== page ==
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Test Driving a Nissan Leaf Electric Car: 5 Things I Learned the Fun Way

Test driving a Nissan Leaf. (photo by Tui Cameron)
Test driving a Nissan Leaf. (photo by Tui Cameron)
The Nissan Leaf electric car has a 100 mile range - really. (photo by Tui Cameron)
The Nissan Leaf electric car has a 100 mile range - really. (photo by Tui Cameron)

In January, my fiance and I test drove a Nissan Leaf electric car over in Dallas. It was a gray, rainy day, but the dealership was packed with people eager to take one for a spin – not at all what I expected here in Texas, land of oversized pickup trucks.

Full disclosure: I was a passenger on this jaunt, not a driver. Why? Because I hate driving. I can handle driving around a small town, but highways make me jittery.

In other words, I am not a “car person,” in much the same way that some people are not “cat people,” or ‘dog people.” I don’t get all excited when friends tell me about their new car purchase. I’m happy for them, of course, but I’m not going to gush about it as if it were a new baby.

Electricity for the Nissan Leaf is much cheaper than gas. (photo by Tui Cameron)
Electricity for the Nissan Leaf is much cheaper than gas. (photo by Tui Cameron)

Besides, “new car smell,” makes me nauseas, and back when I was single, I was completely immune to any “chick magnet” appeal exuded by anything my boyfriends drove. (I’ve even had suitors get pissed off at me for not fawning over their vehicles – ugh!)

The first car that ever impressed me in a chick magnet sort of way was my current boyfriend’s Honda Insight, a hybrid vehicle. Not only do I think it looks cool, but I am impressed that it averages 72 miles per gallon, depending on driving variables. Not bad, eh? (And considering that we are currently engaged to be married, I guess it worked out pretty well for him, too.)

So, for me to get excited about a car is, frankly, quite uncharacteristic. That said, allow me to share 5 big reasons I would love to own a Nissan Leaf:

1. The Nissan Leaf has a 100 mile range
When I mention electric cars to people the initial response I get is always, “but you can only go 30 miles before you have to plug it in.” This is not the case with the Nissan Leaf, which has a range of 100 miles when fully charged. Also, in order to assuage people’s “range anxiety” the car’s onboard GSP not only helps find charging stations near you, but it will tell you if the station is currently occupied or not. Here in Texas, Half Price Books offer charging stations free of charge (literally) for electic vehicles. (I like the idea of browsing for books while my car charges up.)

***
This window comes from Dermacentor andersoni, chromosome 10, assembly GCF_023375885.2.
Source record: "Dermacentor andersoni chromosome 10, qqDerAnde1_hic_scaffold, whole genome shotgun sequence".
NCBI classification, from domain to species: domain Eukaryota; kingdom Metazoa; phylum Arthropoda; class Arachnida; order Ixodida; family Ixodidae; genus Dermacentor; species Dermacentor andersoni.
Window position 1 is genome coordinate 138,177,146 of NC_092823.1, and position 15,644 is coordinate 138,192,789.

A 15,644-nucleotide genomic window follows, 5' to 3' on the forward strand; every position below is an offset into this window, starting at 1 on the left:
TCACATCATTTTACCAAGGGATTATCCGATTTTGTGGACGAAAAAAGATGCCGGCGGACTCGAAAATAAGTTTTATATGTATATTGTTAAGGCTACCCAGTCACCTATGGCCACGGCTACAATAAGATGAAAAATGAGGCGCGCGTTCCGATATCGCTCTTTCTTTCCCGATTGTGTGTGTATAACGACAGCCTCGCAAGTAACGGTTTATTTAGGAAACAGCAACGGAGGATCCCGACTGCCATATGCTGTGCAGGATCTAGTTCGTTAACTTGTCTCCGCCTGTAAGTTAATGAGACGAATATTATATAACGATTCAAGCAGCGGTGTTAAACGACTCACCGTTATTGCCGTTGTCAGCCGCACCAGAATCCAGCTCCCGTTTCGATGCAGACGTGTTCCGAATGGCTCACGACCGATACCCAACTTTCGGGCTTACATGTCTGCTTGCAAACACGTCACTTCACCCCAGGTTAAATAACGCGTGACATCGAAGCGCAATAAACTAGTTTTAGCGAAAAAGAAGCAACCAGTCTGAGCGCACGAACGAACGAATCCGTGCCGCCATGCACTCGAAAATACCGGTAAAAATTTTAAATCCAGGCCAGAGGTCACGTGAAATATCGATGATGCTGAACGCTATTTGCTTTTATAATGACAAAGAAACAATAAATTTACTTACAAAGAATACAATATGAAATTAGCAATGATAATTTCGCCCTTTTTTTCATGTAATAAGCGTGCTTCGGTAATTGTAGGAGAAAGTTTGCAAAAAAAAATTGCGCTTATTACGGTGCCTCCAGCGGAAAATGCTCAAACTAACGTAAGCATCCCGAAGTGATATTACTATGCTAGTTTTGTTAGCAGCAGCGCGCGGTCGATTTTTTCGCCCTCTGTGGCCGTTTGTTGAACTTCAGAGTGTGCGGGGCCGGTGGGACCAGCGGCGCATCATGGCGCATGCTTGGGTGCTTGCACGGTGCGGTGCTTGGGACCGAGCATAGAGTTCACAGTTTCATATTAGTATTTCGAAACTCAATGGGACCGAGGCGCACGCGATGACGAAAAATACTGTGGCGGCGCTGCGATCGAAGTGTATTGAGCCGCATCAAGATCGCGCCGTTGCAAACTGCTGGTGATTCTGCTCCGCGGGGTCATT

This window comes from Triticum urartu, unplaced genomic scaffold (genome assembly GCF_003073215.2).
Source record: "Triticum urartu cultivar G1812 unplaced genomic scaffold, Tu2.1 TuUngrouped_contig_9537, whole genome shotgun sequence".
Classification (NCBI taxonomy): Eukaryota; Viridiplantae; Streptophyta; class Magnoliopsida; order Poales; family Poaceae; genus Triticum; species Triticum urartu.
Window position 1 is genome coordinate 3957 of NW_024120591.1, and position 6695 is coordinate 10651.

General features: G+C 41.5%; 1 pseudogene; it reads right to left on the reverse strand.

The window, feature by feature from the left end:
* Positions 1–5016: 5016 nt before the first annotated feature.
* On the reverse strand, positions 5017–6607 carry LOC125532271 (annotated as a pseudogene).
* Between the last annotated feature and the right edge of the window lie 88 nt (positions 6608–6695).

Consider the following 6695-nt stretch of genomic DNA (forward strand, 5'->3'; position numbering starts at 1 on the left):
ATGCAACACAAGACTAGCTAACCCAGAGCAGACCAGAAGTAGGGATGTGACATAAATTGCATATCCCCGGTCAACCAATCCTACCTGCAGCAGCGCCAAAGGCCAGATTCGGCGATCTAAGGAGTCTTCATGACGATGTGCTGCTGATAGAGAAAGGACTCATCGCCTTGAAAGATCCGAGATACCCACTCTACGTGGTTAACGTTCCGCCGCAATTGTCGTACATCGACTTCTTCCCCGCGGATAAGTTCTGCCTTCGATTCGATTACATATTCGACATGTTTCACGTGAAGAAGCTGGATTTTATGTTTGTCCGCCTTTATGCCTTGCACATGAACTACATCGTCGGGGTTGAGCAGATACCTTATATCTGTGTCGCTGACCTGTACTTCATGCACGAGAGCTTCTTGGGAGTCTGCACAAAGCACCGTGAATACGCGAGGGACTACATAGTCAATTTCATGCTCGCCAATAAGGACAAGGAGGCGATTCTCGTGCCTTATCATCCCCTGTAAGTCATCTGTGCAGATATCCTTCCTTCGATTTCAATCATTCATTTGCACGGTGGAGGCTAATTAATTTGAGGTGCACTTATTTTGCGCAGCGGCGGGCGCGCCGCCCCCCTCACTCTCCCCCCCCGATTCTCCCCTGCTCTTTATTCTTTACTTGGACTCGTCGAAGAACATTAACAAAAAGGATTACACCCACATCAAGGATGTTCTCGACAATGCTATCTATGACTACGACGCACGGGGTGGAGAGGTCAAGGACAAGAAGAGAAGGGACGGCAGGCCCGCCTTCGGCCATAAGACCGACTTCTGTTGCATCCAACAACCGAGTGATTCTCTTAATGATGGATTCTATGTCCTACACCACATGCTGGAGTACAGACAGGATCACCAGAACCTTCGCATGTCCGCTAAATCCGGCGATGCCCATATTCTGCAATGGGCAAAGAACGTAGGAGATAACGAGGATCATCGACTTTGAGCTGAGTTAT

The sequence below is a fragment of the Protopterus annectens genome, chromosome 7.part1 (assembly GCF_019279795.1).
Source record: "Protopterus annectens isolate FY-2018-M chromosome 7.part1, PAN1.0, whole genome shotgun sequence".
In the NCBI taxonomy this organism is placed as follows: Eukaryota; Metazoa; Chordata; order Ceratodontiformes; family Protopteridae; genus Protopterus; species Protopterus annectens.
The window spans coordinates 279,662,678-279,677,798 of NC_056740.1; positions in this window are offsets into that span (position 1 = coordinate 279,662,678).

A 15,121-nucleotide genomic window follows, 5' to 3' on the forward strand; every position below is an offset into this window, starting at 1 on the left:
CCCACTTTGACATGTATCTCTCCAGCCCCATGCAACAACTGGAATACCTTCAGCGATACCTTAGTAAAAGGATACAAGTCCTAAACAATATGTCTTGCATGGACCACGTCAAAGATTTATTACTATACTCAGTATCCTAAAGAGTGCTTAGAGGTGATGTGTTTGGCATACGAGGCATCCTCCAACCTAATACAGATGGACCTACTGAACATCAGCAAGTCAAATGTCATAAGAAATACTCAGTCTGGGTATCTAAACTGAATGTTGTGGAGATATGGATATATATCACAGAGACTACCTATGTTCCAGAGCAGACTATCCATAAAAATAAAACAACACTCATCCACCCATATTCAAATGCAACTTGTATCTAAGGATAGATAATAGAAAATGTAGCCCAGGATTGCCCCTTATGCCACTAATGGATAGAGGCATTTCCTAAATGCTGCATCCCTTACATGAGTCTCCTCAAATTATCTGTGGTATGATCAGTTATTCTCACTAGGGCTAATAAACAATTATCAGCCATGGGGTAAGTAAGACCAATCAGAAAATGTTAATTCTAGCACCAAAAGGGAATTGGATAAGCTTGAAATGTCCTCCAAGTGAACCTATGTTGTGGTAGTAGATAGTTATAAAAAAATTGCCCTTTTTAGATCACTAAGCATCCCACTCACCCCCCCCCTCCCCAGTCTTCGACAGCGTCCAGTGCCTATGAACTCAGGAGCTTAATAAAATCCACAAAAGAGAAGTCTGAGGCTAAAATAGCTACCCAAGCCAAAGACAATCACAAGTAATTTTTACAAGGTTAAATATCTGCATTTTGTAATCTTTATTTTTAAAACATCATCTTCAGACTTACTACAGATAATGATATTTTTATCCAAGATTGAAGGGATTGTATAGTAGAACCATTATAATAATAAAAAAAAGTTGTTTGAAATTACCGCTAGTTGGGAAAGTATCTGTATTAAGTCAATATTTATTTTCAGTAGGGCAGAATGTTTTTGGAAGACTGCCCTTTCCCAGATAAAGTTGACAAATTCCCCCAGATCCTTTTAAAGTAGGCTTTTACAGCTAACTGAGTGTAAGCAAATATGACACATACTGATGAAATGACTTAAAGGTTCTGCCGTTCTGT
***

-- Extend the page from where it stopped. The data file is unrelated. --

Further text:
2. The Nissan Leaf has Excellent Cell Phone Apps
Not only will your Leaf text you when it has reached full charge, but you can use cell phone apps to pre-heat or pre-cool the interior, as well as start or stop it from charging via cell phone.

3. The Nissan Leaf is a Full Sized Vehicle
I was impressed by how roomy and comfortable the interior of the Nissan Leaf is. Our Honda Insight only seats two people, but the Leaf easily seats five.

4. The Nissan Leaf is Made from Recycled Material
A whopping 60 percent of the Leaf’s interior is made from recycled plastic, and 99 percent of the car’s weight is recyclable when it reaches the end of its life. I love this!

5. Personal Quirk: No Stinky Gas
Maybe it’s just me, but I hate the smell of gasoline. So aside from the savings at the pump, it is nice to know that you would never have to fill up at a stinky gas station. No oil changes, either. Whee! (I will still listen to Car Talk on NPR, however. I love those guys.)

The only bummer that I can see so far is the sticker price. With a cost of roughly $32,000, the Leaf ain’t cheap. Californians have it made, though; they get a $5000 rebate on top of the $7500 federal tax credit available to all American when they buy a Leaf.

Even so, I would love to own a Leaf. Strange words coming from a non-car person such as myself. A dream writing assignment for me would be to travel cross country in a Leaf and blog about it along the way – of course, I call shotgun!

What do you think about electric cars? Do they intrigue you at all, or could you care less? Are you, like me, waiting for the price to come down?

Tui Snider
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Tui Snider

Tui Snider is an author, speaker, and photographer who specializes in North Texas travel, cemetery symbols, and haunted lore. As she puts it, “I used to write fiction – but then, I moved to Texas!”

Snider’s best-selling books include Paranormal Texas , Understanding Cemetery Symbols, and 100 Things to Do in Dallas - Fort Worth Before You Die.

Snider has several more books in progress, and enjoys connecting with writers and readers all over the globe through social media, her newsletter and her website: TuiSnider.com.

Tui Snider
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6 Comments

  1. Glad I found you through Chasing Joy #FBF. I’m not a ‘car person’ either., just something reliable to get from point A-B. Always buy used… I would definitely be interested in this car if the price comes down. And that does sound like a dream writing assignment! I’ll drive if you need… well, after I check with my family. ;-D

    • mentalmosaic mentalmosaic

      Hi Victoria,

      Nice to meet you, too. Chasing Joy’s #FBF is a fun way to find other blogs. I’ll be dropping by yours later today, in fact.

      Yes – let’s make that road trip happen! :)
      ~Tui

  2. […] I admitted when I blogged about test driving an electric car, I am not a car person in much the same way that other folks might claim not to be a “cat […]

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